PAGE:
Friends, I have a confession to make.

Several posts back I professed my dislike of Twitter. I may even have used stronger words than “dislike.” True, for lo these many years I did not see the potential benefits of tweeting and being tweeted at. I’m a natural-born Slow Reader, skimming when it suits my needs but generally preferring, in reading as in all endeavors, not to rush. In my previous explorations of the Twitterverse, loose arrays of words seemed to hurtle toward me with meteoroidal velocity and indifference. Too much, too fast.

Since first reading Walt Whitman as a teenager, I have taken to heart the poet’s admonition to dismiss whatever insults my soul (which, despite the egalitarianism expressed in his poems, I now know would include some of Whitman’s own beliefs). And so it was with Twitter. Aside from engaging in some mass tweeting at Congress, I have pretty much avoided Twitter altogether. Two things prompted me to reconsider Twitter:

First, I read “Should You Be on Twitter?” by Annie Neugebauer at Writer Unboxed, in which the author enumerates the pros and cons of joining Twitter. After considering the considerable pros (some of which apply to writers with books to promote, but I think Twitter can be more generally useful in connecting writers with other writers), I felt that perhaps it was time to lay down my “grudge” against Twitter and give it another try.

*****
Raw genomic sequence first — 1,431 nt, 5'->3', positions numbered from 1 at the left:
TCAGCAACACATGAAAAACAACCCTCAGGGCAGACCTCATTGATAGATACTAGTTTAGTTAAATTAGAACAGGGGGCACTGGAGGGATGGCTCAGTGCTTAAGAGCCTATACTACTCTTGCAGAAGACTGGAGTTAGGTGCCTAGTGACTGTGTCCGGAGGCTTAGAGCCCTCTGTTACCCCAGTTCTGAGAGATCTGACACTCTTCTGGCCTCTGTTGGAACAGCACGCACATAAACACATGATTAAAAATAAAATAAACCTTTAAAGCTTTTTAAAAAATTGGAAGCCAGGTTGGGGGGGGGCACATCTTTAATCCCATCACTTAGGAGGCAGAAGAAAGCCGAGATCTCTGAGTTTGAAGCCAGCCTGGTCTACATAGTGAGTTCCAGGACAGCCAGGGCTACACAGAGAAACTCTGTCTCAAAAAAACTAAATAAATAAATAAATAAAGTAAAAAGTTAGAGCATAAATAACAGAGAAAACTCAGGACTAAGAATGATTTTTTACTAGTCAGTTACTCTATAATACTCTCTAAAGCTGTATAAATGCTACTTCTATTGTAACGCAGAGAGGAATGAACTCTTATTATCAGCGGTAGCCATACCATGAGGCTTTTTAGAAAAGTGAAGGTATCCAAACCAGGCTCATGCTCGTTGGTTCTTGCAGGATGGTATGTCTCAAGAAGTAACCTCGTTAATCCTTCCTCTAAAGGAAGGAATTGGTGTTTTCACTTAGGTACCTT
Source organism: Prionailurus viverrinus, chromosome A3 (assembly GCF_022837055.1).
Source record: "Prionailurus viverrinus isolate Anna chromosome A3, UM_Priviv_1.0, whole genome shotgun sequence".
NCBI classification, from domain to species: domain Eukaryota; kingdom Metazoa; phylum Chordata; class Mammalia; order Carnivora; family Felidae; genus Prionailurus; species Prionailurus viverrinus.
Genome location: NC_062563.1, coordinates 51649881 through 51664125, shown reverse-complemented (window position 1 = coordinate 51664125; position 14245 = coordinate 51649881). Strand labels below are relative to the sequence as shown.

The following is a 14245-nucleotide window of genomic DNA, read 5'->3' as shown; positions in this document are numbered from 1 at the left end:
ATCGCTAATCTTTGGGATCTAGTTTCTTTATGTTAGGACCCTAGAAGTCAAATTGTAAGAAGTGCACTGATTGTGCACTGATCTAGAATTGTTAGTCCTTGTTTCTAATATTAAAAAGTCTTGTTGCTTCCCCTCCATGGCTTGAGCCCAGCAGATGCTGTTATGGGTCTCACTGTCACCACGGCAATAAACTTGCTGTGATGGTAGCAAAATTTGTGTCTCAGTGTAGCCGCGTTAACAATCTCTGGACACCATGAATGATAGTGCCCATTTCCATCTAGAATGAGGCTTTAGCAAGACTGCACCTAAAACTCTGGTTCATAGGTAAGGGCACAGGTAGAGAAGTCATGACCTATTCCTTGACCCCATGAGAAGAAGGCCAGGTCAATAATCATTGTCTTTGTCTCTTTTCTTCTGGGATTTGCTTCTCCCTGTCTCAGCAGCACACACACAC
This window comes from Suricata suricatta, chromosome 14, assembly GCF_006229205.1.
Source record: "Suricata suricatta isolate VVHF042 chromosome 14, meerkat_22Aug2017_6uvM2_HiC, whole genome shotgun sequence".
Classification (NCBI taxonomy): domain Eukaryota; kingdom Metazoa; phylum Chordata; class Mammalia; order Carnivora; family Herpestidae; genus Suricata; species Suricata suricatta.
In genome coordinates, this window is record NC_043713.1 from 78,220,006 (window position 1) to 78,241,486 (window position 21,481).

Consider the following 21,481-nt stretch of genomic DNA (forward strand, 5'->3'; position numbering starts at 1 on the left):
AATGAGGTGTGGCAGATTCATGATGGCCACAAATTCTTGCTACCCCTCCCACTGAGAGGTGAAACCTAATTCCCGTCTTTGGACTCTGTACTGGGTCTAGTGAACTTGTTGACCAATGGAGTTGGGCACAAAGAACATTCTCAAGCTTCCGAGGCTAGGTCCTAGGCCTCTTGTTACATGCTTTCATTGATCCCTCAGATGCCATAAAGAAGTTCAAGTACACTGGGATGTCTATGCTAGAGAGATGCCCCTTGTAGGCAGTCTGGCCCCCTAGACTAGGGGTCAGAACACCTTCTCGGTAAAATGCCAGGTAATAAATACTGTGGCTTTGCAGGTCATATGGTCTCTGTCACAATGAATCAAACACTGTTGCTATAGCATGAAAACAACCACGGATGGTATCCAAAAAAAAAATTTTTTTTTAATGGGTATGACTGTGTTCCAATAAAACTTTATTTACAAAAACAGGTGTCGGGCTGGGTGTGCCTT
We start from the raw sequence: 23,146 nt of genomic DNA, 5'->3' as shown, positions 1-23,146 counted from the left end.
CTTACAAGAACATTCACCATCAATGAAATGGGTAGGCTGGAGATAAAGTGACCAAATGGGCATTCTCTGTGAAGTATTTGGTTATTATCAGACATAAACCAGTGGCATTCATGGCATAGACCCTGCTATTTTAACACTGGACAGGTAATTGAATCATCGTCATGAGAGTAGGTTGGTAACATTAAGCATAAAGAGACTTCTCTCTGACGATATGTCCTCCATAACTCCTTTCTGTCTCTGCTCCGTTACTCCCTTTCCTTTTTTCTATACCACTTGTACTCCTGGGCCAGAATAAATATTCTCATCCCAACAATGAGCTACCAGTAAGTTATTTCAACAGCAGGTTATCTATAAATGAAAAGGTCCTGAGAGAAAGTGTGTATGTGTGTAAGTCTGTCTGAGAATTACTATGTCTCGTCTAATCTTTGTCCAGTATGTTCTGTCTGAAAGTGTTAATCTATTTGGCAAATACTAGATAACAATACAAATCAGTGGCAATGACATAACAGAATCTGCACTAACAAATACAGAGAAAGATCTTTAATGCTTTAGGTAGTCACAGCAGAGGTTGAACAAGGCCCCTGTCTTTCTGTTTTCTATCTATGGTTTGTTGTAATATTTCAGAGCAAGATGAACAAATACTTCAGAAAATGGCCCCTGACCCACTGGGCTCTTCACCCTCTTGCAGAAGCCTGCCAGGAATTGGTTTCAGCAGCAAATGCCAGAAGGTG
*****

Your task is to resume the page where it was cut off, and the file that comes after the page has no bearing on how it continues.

And then, just as I was beginning to soften to the idea of Twitter, I came across “The Tweetable Letters of ‘Mother Whitman’” on the blog of Duke University’s David M. Rubenstein Rare Book and Manuscript Library. The poet’s mother’s “tweets” are excerpted from “walter dear”: The Letters from Louisa Van Velsor Whitman to Her Son Walt.” The full volume, edited by Wesley Raabe, Assistant Professor in the Department of English at Kent State University, appears on the Walt Whitman Archive, along with Whitman’s correspondence with other family members and with eminent figures of the time. With tweets such as these, I was won over:

It turns out that the Good Gray Poet himself is pretty tweetable. Were Whitman alive today, I’m not sure he would use Twitter, but then again, his poetry has always struck me as rather urgent. Maybe letting loose with a few barbaric tweets over the Internet would have satisfied his need to sound his “barbaric yawp over the roofs of the world.” Or maybe not.

Out of the cradle endlessly rocking–read Whitman’s Sea-Drift poems at

Maybe the fact that I was spurred to join Twitter by the “tweets” of people who have been dead for more than a century doesn’t bode well for me socially. But in the week or so that I’ve been using Twitter, I’ve come to appreciate its spareness, relative to Facebook, as well as its capacity as an information-sharing medium and a tool for connecting like-minded people. (I also see the potential for distraction, procrastination, and feeling bad about myself.) In order to keep it manageable, I’ve decided to limit my following to writers, agents, editors, literary journals and writing-related publications, libraries, historical societies, bird organizations (well, because birds), and friends. Writer Nina Badzin provides a great primer for new Twitter users. Following Nina’s advice, I’ve truly enjoyed my Twitter experience so far.

Writing, as we know, can be a lonely undertaking. I didn’t think it was possible to enjoy myself on Twitter, slow-reading introvert that I am. Obviously, I was wrong.

To see what I’ve been up to since joining the 21st century, check out Tweets Like Birds in the sidebar at right.